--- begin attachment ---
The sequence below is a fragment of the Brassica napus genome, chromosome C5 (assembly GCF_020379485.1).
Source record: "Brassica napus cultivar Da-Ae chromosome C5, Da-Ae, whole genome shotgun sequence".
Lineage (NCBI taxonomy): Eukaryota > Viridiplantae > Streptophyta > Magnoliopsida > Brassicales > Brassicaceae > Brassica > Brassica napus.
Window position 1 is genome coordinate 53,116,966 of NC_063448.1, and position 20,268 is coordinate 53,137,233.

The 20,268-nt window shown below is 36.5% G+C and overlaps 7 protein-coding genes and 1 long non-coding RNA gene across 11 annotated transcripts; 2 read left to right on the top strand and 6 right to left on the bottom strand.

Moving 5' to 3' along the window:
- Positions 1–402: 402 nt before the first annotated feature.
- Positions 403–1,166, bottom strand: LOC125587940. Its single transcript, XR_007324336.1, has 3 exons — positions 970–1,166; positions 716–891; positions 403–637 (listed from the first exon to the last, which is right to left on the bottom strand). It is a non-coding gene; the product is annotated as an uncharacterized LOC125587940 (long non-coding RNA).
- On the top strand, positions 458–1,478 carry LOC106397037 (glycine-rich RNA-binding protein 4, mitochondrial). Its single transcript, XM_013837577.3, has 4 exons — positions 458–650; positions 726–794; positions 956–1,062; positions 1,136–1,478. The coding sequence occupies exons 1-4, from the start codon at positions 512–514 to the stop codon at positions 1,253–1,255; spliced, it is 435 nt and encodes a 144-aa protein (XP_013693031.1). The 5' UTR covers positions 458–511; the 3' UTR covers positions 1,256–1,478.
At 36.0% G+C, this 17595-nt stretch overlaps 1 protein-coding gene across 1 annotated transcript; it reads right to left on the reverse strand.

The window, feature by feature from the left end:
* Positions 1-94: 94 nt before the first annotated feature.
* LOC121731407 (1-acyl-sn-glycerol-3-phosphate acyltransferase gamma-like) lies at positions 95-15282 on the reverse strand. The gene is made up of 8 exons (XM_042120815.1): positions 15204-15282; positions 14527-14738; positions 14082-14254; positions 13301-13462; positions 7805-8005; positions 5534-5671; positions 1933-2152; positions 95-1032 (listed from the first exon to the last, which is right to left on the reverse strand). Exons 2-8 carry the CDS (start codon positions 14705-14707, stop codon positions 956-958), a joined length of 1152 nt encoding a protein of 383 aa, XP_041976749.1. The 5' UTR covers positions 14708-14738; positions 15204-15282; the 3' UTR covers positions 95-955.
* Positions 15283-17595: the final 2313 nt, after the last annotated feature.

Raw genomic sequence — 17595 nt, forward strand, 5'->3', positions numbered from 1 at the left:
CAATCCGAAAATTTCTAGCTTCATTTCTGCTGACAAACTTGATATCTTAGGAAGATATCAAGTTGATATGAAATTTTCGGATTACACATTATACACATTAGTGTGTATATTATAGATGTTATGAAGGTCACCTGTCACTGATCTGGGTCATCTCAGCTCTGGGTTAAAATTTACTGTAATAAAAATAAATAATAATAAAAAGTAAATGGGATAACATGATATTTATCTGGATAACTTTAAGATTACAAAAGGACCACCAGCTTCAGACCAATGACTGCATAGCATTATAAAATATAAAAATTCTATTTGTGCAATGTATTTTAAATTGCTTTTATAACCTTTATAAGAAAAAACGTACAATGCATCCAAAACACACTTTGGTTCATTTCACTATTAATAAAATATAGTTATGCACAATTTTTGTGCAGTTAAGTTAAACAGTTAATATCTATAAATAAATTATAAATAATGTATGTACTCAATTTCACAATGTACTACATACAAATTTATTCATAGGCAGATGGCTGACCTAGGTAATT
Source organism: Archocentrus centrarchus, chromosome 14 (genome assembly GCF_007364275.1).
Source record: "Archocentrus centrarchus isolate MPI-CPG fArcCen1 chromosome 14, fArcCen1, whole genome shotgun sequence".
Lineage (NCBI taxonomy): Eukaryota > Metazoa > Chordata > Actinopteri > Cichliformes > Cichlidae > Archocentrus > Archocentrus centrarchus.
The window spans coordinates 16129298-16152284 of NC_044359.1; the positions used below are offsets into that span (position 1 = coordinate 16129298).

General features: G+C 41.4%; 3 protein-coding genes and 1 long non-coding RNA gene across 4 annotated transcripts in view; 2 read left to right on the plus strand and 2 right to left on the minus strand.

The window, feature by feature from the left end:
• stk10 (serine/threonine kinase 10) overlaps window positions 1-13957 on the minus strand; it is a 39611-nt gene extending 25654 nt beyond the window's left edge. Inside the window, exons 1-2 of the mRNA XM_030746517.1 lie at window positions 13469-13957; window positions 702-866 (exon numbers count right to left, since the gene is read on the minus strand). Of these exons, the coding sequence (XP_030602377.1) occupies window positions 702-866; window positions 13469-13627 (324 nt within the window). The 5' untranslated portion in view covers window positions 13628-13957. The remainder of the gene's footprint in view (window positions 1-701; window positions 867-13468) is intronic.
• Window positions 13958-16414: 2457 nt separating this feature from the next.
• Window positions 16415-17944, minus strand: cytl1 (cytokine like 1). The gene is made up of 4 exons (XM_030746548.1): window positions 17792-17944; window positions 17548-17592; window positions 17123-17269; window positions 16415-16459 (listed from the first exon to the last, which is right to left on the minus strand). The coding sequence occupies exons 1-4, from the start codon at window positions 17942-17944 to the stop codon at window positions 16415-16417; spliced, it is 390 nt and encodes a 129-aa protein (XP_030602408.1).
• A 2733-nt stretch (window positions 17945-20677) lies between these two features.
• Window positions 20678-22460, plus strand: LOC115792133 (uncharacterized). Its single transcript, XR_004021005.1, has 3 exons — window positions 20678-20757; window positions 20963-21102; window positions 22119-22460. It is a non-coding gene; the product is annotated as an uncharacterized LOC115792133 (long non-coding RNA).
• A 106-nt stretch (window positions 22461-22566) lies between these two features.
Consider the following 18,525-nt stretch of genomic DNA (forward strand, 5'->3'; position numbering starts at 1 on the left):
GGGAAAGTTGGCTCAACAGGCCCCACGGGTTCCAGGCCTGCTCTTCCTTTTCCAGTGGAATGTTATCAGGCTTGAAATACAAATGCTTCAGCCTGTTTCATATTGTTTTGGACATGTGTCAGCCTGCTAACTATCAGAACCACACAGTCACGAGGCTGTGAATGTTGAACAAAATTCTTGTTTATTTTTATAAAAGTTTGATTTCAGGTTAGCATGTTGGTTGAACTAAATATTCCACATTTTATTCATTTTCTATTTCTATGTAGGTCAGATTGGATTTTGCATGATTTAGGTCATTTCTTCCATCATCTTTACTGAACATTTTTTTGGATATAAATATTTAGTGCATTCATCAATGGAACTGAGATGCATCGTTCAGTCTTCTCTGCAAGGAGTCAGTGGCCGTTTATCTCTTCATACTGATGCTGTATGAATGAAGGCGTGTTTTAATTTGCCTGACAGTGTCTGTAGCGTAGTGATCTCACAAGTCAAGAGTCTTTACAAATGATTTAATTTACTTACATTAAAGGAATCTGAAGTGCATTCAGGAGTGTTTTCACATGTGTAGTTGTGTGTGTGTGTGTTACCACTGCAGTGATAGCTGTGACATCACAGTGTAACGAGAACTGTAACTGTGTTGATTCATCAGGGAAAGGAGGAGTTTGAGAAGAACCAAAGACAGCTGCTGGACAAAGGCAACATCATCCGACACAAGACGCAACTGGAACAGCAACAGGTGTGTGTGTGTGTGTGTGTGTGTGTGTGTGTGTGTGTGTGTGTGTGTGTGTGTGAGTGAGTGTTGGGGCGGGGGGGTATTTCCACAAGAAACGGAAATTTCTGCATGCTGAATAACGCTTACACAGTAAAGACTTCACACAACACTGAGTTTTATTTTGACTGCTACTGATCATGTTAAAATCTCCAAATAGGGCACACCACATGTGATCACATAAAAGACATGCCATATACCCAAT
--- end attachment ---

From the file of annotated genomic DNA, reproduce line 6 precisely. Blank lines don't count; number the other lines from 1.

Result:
Moving 5' to 3' along the window: